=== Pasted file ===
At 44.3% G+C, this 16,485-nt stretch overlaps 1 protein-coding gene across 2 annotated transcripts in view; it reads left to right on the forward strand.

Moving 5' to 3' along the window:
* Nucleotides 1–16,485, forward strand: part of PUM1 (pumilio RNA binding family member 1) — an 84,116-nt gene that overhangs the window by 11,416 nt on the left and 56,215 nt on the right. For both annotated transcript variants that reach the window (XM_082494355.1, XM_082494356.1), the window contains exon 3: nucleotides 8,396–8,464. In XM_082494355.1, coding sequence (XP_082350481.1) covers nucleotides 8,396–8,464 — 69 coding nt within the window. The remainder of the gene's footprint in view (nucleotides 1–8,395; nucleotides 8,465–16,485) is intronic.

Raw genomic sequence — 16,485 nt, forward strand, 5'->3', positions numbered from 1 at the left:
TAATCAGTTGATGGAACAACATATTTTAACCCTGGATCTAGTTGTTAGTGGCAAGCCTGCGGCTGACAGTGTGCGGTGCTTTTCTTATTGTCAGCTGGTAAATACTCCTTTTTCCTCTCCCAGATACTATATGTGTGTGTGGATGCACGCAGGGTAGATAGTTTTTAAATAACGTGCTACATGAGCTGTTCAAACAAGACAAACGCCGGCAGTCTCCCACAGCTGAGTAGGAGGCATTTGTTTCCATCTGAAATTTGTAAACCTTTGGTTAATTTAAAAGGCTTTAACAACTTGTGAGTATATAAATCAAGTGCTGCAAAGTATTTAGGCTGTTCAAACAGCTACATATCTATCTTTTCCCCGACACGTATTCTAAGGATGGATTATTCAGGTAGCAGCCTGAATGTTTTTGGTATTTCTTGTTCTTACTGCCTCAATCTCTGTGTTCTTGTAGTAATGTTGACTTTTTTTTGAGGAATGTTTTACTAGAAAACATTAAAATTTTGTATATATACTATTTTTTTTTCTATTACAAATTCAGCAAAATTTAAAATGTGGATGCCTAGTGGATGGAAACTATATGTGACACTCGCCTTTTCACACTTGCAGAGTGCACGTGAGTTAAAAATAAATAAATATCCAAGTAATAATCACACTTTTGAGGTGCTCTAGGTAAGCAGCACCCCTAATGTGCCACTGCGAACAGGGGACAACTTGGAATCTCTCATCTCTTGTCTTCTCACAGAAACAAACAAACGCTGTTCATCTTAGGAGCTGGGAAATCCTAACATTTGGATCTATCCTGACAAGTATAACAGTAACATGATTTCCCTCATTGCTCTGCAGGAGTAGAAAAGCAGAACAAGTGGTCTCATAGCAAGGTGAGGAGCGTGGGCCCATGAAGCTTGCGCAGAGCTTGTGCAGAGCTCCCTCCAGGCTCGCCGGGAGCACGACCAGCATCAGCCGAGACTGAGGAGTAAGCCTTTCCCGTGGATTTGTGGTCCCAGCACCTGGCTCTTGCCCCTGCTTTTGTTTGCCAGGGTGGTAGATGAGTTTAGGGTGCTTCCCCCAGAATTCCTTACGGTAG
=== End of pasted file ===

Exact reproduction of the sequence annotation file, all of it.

At 44.3% G+C, this 16,485-nt stretch overlaps 1 protein-coding gene across 2 annotated transcripts in view; it reads left to right on the forward strand.

Moving 5' to 3' along the window:
* Nucleotides 1–16,485, forward strand: part of PUM1 (pumilio RNA binding family member 1) — an 84,116-nt gene that overhangs the window by 11,416 nt on the left and 56,215 nt on the right. For both annotated transcript variants that reach the window (XM_082494355.1, XM_082494356.1), the window contains exon 3: nucleotides 8,396–8,464. In XM_082494355.1, coding sequence (XP_082350481.1) covers nucleotides 8,396–8,464 — 69 coding nt within the window. The remainder of the gene's footprint in view (nucleotides 1–8,395; nucleotides 8,465–16,485) is intronic.

Raw genomic sequence — 16,485 nt, forward strand, 5'->3', positions numbered from 1 at the left:
TAATCAGTTGATGGAACAACATATTTTAACCCTGGATCTAGTTGTTAGTGGCAAGCCTGCGGCTGACAGTGTGCGGTGCTTTTCTTATTGTCAGCTGGTAAATACTCCTTTTTCCTCTCCCAGATACTATATGTGTGTGTGGATGCACGCAGGGTAGATAGTTTTTAAATAACGTGCTACATGAGCTGTTCAAACAAGACAAACGCCGGCAGTCTCCCACAGCTGAGTAGGAGGCATTTGTTTCCATCTGAAATTTGTAAACCTTTGGTTAATTTAAAAGGCTTTAACAACTTGTGAGTATATAAATCAAGTGCTGCAAAGTATTTAGGCTGTTCAAACAGCTACATATCTATCTTTTCCCCGACACGTATTCTAAGGATGGATTATTCAGGTAGCAGCCTGAATGTTTTTGGTATTTCTTGTTCTTACTGCCTCAATCTCTGTGTTCTTGTAGTAATGTTGACTTTTTTTTGAGGAATGTTTTACTAGAAAACATTAAAATTTTGTATATATACTATTTTTTTTTCTATTACAAATTCAGCAAAATTTAAAATGTGGATGCCTAGTGGATGGAAACTATATGTGACACTCGCCTTTTCACACTTGCAGAGTGCACGTGAGTTAAAAATAAATAAATATCCAAGTAATAATCACACTTTTGAGGTGCTCTAGGTAAGCAGCACCCCTAATGTGCCACTGCGAACAGGGGACAACTTGGAATCTCTCATCTCTTGTCTTCTCACAGAAACAAACAAACGCTGTTCATCTTAGGAGCTGGGAAATCCTAACATTTGGATCTATCCTGACAAGTATAACAGTAACATGATTTCCCTCATTGCTCTGCAGGAGTAGAAAAGCAGAACAAGTGGTCTCATAGCAAGGTGAGGAGCGTGGGCCCATGAAGCTTGCGCAGAGCTTGTGCAGAGCTCCCTCCAGGCTCGCCGGGAGCACGACCAGCATCAGCCGAGACTGAGGAGTAAGCCTTTCCCGTGGATTTGTGGTCCCAGCACCTGGCTCTTGCCCCTGCTTTTGTTTGCCAGGGTGGTAGATGAGTTTAGGGTGCTTCCCCCAGAATTCCTTACGGTAG